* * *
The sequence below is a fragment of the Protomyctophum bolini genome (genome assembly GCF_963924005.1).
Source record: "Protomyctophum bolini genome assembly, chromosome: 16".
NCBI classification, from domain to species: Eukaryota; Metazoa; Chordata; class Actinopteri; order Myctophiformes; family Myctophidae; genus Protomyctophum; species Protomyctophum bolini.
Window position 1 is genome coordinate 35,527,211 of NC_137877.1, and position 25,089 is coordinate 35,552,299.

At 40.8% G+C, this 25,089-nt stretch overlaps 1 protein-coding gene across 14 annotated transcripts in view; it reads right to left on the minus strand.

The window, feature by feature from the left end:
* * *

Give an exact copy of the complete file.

The sequence below is a fragment of the Protomyctophum bolini genome (genome assembly GCF_963924005.1).
Source record: "Protomyctophum bolini genome assembly, chromosome: 16".
NCBI classification, from domain to species: Eukaryota; Metazoa; Chordata; class Actinopteri; order Myctophiformes; family Myctophidae; genus Protomyctophum; species Protomyctophum bolini.
Window position 1 is genome coordinate 35,527,211 of NC_137877.1, and position 25,089 is coordinate 35,552,299.

At 40.8% G+C, this 25,089-nt stretch overlaps 1 protein-coding gene across 14 annotated transcripts in view; it reads right to left on the minus strand.

The window, feature by feature from the left end: